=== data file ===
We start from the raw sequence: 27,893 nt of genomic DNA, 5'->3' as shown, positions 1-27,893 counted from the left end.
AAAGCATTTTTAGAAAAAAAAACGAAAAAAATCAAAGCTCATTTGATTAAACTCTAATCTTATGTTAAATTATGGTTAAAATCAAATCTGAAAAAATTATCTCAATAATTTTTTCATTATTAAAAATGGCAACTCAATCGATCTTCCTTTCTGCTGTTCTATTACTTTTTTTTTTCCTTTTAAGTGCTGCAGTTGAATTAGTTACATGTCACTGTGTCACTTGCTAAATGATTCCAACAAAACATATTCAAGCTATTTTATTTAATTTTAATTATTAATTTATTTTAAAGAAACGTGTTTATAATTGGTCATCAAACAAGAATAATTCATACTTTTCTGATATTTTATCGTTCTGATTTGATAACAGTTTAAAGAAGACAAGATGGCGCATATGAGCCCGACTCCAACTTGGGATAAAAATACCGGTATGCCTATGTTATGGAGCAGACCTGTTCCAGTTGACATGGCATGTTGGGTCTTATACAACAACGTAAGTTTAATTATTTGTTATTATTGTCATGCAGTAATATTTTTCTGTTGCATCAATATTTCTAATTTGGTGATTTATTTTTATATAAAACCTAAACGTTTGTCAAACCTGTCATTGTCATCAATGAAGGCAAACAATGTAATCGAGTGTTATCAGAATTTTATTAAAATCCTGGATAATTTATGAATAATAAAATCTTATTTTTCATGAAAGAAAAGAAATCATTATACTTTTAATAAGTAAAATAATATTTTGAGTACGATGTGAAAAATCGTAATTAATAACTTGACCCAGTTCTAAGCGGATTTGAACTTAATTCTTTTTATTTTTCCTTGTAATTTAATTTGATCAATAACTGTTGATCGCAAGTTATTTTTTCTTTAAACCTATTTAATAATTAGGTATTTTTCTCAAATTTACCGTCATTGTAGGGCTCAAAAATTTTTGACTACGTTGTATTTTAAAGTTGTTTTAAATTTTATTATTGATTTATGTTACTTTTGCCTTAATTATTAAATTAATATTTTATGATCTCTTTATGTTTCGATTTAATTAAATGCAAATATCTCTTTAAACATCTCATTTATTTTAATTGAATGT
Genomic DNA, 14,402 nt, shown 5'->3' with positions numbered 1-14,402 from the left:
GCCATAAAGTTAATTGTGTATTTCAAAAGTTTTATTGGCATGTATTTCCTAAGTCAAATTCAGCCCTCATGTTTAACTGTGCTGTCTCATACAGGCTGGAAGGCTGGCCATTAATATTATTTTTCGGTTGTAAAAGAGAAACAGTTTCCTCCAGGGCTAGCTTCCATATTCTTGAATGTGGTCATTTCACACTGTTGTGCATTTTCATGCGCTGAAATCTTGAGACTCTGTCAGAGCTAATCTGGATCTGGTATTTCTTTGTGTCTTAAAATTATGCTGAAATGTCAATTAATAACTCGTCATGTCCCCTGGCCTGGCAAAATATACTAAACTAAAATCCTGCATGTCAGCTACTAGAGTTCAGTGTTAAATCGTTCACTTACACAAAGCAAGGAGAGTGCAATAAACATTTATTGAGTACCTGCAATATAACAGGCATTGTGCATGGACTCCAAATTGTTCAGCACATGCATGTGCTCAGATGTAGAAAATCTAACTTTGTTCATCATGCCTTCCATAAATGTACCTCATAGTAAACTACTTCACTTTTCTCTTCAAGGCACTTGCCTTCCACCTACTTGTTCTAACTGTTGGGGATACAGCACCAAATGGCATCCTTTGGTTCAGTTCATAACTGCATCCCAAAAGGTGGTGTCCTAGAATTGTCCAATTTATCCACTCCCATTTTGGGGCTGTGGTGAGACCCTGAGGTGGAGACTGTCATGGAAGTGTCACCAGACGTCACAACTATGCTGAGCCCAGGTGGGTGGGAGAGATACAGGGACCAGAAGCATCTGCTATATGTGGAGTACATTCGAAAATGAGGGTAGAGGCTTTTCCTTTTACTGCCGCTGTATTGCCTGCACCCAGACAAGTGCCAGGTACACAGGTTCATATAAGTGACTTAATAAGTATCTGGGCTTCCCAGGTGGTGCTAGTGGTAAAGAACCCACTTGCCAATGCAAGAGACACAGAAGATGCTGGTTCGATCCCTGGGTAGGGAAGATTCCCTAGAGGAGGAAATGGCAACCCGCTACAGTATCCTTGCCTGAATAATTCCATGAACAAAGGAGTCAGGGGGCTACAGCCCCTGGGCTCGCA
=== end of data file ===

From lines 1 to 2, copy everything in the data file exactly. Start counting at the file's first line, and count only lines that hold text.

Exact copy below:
We start from the raw sequence: 27,893 nt of genomic DNA, 5'->3' as shown, positions 1-27,893 counted from the left end.
AAAGCATTTTTAGAAAAAAAAACGAAAAAAATCAAAGCTCATTTGATTAAACTCTAATCTTATGTTAAATTATGGTTAAAATCAAATCTGAAAAAATTATCTCAATAATTTTTTCATTATTAAAAATGGCAACTCAATCGATCTTCCTTTCTGCTGTTCTATTACTTTTTTTTTTCCTTTTAAGTGCTGCAGTTGAATTAGTTACATGTCACTGTGTCACTTGCTAAATGATTCCAACAAAACATATTCAAGCTATTTTATTTAATTTTAATTATTAATTTATTTTAAAGAAACGTGTTTATAATTGGTCATCAAACAAGAATAATTCATACTTTTCTGATATTTTATCGTTCTGATTTGATAACAGTTTAAAGAAGACAAGATGGCGCATATGAGCCCGACTCCAACTTGGGATAAAAATACCGGTATGCCTATGTTATGGAGCAGACCTGTTCCAGTTGACATGGCATGTTGGGTCTTATACAACAACGTAAGTTTAATTATTTGTTATTATTGTCATGCAGTAATATTTTTCTGTTGCATCAATATTTCTAATTTGGTGATTTATTTTTATATAAAACCTAAACGTTTGTCAAACCTGTCATTGTCATCAATGAAGGCAAACAATGTAATCGAGTGTTATCAGAATTTTATTAAAATCCTGGATAATTTATGAATAATAAAATCTTATTTTTCATGAAAGAAAAGAAATCATTATACTTTTAATAAGTAAAATAATATTTTGAGTACGATGTGAAAAATCGTAATTAATAACTTGACCCAGTTCTAAGCGGATTTGAACTTAATTCTTTTTATTTTTCCTTGTAATTTAATTTGATCAATAACTGTTGATCGCAAGTTATTTTTTCTTTAAACCTATTTAATAATTAGGTATTTTTCTCAAATTTACCGTCATTGTAGGGCTCAAAAATTTTTGACTACGTTGTATTTTAAAGTTGTTTTAAATTTTATTATTGATTTATGTTACTTTTGCCTTAATTATTAAATTAATATTTTATGATCTCTTTATGTTTCGATTTAATTAAATGCAAATATCTCTTTAAACATCTCATTTATTTTAATTGAATGT